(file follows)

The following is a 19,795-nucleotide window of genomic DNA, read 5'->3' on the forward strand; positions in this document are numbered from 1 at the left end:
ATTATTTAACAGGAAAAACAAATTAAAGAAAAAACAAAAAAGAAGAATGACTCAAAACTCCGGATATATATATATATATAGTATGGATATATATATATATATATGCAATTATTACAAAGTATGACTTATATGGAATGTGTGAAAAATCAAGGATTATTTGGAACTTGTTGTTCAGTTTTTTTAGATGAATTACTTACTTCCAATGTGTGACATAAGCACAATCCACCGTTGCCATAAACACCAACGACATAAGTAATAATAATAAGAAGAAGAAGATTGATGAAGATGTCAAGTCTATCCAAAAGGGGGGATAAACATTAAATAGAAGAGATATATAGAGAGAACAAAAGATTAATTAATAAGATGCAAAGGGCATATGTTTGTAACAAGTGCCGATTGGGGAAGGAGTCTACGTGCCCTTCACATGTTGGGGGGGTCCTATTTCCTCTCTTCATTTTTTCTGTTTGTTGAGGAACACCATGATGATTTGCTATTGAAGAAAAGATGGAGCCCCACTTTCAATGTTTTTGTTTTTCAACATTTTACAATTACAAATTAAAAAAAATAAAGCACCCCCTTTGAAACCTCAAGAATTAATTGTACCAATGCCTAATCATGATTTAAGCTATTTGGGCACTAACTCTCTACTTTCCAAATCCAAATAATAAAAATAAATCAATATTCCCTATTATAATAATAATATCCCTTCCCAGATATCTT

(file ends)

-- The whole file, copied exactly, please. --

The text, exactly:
The following is a 19,795-nucleotide window of genomic DNA, read 5'->3' on the forward strand; positions in this document are numbered from 1 at the left end:
ATTATTTAACAGGAAAAACAAATTAAAGAAAAAACAAAAAAGAAGAATGACTCAAAACTCCGGATATATATATATATATAGTATGGATATATATATATATATATGCAATTATTACAAAGTATGACTTATATGGAATGTGTGAAAAATCAAGGATTATTTGGAACTTGTTGTTCAGTTTTTTTAGATGAATTACTTACTTCCAATGTGTGACATAAGCACAATCCACCGTTGCCATAAACACCAACGACATAAGTAATAATAATAAGAAGAAGAAGATTGATGAAGATGTCAAGTCTATCCAAAAGGGGGGATAAACATTAAATAGAAGAGATATATAGAGAGAACAAAAGATTAATTAATAAGATGCAAAGGGCATATGTTTGTAACAAGTGCCGATTGGGGAAGGAGTCTACGTGCCCTTCACATGTTGGGGGGGTCCTATTTCCTCTCTTCATTTTTTCTGTTTGTTGAGGAACACCATGATGATTTGCTATTGAAGAAAAGATGGAGCCCCACTTTCAATGTTTTTGTTTTTCAACATTTTACAATTACAAATTAAAAAAAATAAAGCACCCCCTTTGAAACCTCAAGAATTAATTGTACCAATGCCTAATCATGATTTAAGCTATTTGGGCACTAACTCTCTACTTTCCAAATCCAAATAATAAAAATAAATCAATATTCCCTATTATAATAATAATATCCCTTCCCAGATATCTT